There are two ways you can go about capitalizing on the public’s growing concern over the global climate crisis. You can exploit it with “see it before it’s gone” tour packages that contribute to the degradation of delicate ecosystems.
Or, you can be a part of the solution.
Steve Ebsworth, founder of Rascal Republic, has firmly planted himself in the second column.
“If you’re not doing conservation and sustainability in this day and age then you’re going to fall behind."
“If you’re not doing conservation and sustainability in this day and age,” says Ebsworth, “then you’re going to fall behind. I don’t think people should look at it as marketing anymore. It’s just the way to operate. And if you’re not operating in that way then you’re out of date.”
Ebsworth’s philosophy, Create In Order To Conserve, is at the heart of his entire business. Whether its operating the world’s highest al fresco bar or developing luxury villas, Rascal Republic puts conservation and sustainability at the fore.
One of their most intriguing projects is the Rascal Voyages Exploration Series.
Rascal Voyages is the yacht charter arm of Rascal Republic. Their maiden yacht (also named Rascal) is a 30 meter (98.5 ft), hand-crafted, ironwood and teak ship with five above-deck, air conditioned, en-suite cabins equipped with flat screen TVs and Sonos music systems. Purpose-built to explore Indonesia’s remote islands in comfort and style, she was inspired by Ebsworth’s genuine appreciation for the beauty of this land.
(In fact, Rascal’s origin is a great story in itself—with a real life-or-death twist—you should hear him tell it.)
Hear Steve Ebsworth Tell RASCAL’s Origin Story
Unfortunately, after launching Rascal, Ebsworth and his team discovered that the region’s marine environment was not as pristine as they first thought. “There was ocean pollution, including plastic pollution. And there was destruction of reefs,” he says.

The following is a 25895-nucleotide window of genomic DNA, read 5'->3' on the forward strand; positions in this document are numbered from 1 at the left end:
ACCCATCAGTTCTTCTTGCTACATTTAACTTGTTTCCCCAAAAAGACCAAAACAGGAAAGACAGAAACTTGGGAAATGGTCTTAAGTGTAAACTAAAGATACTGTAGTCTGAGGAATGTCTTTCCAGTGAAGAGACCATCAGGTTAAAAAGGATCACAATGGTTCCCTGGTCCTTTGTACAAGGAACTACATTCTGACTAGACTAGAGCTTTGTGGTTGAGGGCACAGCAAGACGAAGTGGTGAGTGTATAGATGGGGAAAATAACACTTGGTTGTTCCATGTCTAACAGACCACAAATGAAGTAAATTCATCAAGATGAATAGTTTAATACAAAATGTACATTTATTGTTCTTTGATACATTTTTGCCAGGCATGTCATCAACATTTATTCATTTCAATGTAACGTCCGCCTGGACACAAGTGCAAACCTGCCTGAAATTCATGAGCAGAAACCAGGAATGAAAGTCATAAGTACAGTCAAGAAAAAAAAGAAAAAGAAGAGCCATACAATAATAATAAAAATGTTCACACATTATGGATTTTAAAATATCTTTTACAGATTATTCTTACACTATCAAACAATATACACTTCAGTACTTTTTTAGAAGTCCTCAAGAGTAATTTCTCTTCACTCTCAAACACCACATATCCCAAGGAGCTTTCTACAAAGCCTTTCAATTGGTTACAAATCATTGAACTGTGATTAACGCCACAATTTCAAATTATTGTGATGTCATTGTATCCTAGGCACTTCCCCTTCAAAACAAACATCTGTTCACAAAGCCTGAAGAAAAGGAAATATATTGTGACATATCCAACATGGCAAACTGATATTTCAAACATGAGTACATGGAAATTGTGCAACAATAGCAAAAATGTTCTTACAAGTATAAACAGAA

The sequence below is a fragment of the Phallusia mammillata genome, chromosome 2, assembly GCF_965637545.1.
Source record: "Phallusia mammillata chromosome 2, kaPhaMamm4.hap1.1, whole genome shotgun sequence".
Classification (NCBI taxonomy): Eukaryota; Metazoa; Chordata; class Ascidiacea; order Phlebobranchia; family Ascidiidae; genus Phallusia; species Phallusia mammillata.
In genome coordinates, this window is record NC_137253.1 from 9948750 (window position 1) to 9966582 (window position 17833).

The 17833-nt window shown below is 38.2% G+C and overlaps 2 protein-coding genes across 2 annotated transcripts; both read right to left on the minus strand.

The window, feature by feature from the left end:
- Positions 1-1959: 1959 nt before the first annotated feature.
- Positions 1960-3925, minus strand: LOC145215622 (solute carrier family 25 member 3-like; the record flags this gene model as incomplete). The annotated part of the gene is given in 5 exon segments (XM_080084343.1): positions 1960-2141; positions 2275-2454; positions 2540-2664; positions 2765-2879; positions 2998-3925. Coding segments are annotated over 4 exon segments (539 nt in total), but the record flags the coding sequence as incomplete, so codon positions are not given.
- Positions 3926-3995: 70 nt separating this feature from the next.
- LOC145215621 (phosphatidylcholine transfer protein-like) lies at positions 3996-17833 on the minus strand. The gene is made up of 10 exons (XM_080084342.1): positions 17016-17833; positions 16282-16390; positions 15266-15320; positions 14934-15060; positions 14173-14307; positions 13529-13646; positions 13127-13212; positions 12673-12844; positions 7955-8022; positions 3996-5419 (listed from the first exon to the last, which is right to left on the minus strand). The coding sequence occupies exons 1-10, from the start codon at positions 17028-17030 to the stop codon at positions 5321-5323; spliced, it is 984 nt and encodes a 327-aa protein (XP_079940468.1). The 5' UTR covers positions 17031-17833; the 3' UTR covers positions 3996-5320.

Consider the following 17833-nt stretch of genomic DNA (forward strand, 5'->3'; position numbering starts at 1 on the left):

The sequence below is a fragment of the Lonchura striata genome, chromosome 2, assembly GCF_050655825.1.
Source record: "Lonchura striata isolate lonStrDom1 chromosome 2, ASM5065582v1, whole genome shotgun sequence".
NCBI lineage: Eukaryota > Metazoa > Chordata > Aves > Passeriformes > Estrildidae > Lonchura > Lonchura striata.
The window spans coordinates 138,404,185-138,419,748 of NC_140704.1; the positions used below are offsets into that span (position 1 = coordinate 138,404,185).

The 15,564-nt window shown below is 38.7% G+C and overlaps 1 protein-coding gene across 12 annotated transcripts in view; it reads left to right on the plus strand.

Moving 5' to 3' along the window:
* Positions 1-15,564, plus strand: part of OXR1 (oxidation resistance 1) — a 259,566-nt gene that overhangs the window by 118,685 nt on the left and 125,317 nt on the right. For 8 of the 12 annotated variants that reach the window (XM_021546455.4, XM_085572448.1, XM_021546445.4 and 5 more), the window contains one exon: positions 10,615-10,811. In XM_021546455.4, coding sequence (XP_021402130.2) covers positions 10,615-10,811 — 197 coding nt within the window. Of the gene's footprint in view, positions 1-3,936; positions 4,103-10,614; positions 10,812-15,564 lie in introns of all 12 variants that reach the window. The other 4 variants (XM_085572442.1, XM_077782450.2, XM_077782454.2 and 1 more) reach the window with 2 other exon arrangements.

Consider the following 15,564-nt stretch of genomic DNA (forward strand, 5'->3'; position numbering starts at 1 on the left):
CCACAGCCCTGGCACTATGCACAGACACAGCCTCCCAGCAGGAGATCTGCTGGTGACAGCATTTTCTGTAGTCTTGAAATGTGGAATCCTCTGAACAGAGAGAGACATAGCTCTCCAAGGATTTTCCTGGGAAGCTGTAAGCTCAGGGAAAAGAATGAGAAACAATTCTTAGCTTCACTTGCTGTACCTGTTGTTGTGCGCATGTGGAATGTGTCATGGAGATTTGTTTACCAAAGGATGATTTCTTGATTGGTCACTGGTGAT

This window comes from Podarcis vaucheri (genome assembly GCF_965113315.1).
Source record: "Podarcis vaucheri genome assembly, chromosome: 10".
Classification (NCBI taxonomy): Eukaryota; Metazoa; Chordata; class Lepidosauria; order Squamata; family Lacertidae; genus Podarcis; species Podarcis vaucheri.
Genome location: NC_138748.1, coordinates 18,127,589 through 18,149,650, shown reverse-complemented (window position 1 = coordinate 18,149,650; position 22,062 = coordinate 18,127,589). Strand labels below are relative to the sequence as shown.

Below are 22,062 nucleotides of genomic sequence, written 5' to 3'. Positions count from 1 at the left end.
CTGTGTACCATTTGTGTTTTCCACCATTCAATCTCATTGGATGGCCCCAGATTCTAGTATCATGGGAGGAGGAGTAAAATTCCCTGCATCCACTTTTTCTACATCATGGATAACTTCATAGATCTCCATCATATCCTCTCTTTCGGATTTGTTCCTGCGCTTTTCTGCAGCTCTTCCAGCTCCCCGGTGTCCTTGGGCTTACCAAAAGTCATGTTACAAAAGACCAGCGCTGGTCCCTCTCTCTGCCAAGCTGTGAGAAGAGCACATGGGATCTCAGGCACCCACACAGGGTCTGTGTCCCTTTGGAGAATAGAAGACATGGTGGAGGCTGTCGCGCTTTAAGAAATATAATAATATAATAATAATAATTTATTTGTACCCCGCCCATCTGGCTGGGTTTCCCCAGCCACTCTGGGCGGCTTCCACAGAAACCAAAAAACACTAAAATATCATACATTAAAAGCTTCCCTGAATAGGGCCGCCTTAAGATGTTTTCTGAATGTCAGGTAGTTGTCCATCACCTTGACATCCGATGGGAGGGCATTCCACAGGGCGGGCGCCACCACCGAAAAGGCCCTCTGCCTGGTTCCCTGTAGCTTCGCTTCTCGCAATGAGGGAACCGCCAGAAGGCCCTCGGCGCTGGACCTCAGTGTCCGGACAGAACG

Rascal Voyages had already committed to operating sustainably—forgoing plastic, hiring locally, sourcing local food, and responsibly managing their waste. But taking it a leap further, they partnered with Conservation International (CI), a non-profit environmental group that uses science, policy, and partnerships to protect nature for the benefit of all.
And so the Rascal Exploration Series was born.
"For the Exploration Series, guests pay about $12,500 per night."
“A typical voyage on Rascal costs about $10,000 per night for 10 people,” says Ebsworth. “Then, for the Exploration Series, guests pay about $12,500 per night.” The difference goes directly to Conservation International to support their work.
For the price, intrepid travelers can join the CI scientists as they conduct research on local marine life and create marine protection areas. These surveys take passengers into waters so remote that most tourists never get to see them.
"We’ve identified about 25 new species of fish, and a new species of walking shark.”
“We’ve done about half a dozen of these voyages,” ways Ebsworth “and we’ve identified about 25 new species of fish, and a new species of walking shark.”
Guests can get as hands-on as they like. They may choose to participate directly in the research, or simply sit back, drink in the Instagramable scenery, and enjoy unparalleled hospitality from Rascal’s VIP crew.
“It’s an amazing experience. Very, very powerful. A positive experience,” says Ebsworth. And he believes that’s the key to spurring even more interest in conservation. Because when people have positive experiences they happily spread the news and support the research that needs to be done.
"Experiences such as this—you’d probably call it impact tourism or holidays with a purpose or purposeful tourism—I think it’s the new luxury."
When asked if the Exploration Series has had a positive impact on his businesses, Ebsworth explained:
“Yeah. Experiences such as this—you’d probably call it impact tourism or holidays with a purpose or purposeful tourism—I think it’s the new luxury. I think people are bored with 6 and 7 star resorts. They’ve done that; they’ve been there.
“For a long time [travel] has been all about experiences. And if that experience can have a positive impact on the environment or the area in which you’re visiting, then that’s a win-win for everybody.”
So how can small travel and tourism providers get started if they want to be involved in conservation and sustainable tourism?
“I think it’s just doing the basics. How you operate. And how you structure your business. Some of the best conservation and sustainable projects are the smaller ones,” he says.